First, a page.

TUSCALOOSA, Ala. -- They heard the news the instant you did.
Standing in the hallway, inside the bowels of Bryant-Denny Stadium on Saturday night, a handful of Alabama players waited as coach Nick Saban addressed the media.
In Saban’s opening statement after what should have been a thrilling 33-14 win over No. 6 Texas A&M, he delivered the somber news: safety Eddie Jackson would miss the rest of the season with a fractured leg.
“I’m just sick for him and his family,” Saban said.
Neither defensive end Jonathan Allen nor cornerback Minkah Fitzpatrick had time to process the fact that they’d be without one of their most vocal leaders. But there they were, suddenly standing in front of a horde of reporters, reacting in real time.
“I thought he just hurt his shin again,” Fitzpatrick said. “I didn’t know he’d be out for the season.”
Allen added: “It’s sad, man. He’s like a brother.”
There’s hope for Jackson, of course. The good news is there was no word of ligament damage. Allen called him a “soldier.” With the proper rehab, perhaps Jackson will get healthy in time for NFL draft preparation.
But for now, the top-ranked Crimson Tide must make do without the quarterback of the secondary, the veteran safety with 24 tackles, an interception and a pair of pass breakups. They have to replace his production in the punt return game as well.
Much has been made of Alabama's FBS-best 12 non-offensive touchdowns this season, and Jackson had three of those.
“You can’t replace him,” Allen said.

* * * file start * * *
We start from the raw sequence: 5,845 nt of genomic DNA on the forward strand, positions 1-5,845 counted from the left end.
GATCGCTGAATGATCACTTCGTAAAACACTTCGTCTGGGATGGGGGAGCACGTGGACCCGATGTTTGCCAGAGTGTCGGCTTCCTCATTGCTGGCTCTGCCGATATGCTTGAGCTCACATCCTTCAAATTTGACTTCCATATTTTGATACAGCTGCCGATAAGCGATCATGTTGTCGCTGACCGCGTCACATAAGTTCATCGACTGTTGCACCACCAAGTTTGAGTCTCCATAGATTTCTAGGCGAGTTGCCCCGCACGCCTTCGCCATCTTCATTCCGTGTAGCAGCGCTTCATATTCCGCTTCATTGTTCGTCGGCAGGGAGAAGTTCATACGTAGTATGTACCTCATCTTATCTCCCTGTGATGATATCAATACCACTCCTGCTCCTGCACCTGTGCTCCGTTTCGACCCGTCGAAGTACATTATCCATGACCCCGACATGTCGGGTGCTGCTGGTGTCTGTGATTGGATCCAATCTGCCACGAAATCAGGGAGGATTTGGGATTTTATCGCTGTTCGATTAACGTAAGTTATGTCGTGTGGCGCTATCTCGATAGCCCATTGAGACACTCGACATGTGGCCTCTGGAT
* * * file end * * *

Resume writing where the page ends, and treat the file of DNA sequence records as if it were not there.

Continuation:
But in the next breath, the senior from Virginia stated the obvious: “It’s next man up.”
“All we can do is move forward,” Fitzpatrick said.
Whatever the case, Alabama can’t afford a significant drop-off now that Jackson is out of the picture. The Tide’s playoff hopes depend on it.
While no one is prepared to make the argument that they’re doomed, there is cause for concern. Going from start to finish as the No. 1-ranked team in the country is a high-wire act, and Jackson’s departure was the kind of strong gust of wind that can cause shaky footing.
Maybe if Maurice Smith were still around it would be different. The same could be said of Kendall Sheffield. But they’re long gone and an already thin secondary just got stretched thinner.
The good news is that there’s time to regroup. With a week off before their trip to LSU, the Tide can process Jackson’s departure and begin figuring out what comes next.
“We can’t linger on the fact that he’s not going to be with us anymore,” Fitzpatrick said. “We’re going to have to have people step up. Myself, I’m going to have to step up. Ronnie [Harrison] is going to have to step up. And we’re going to have some younger guys learn the playbook and put some responsibility on themselves.”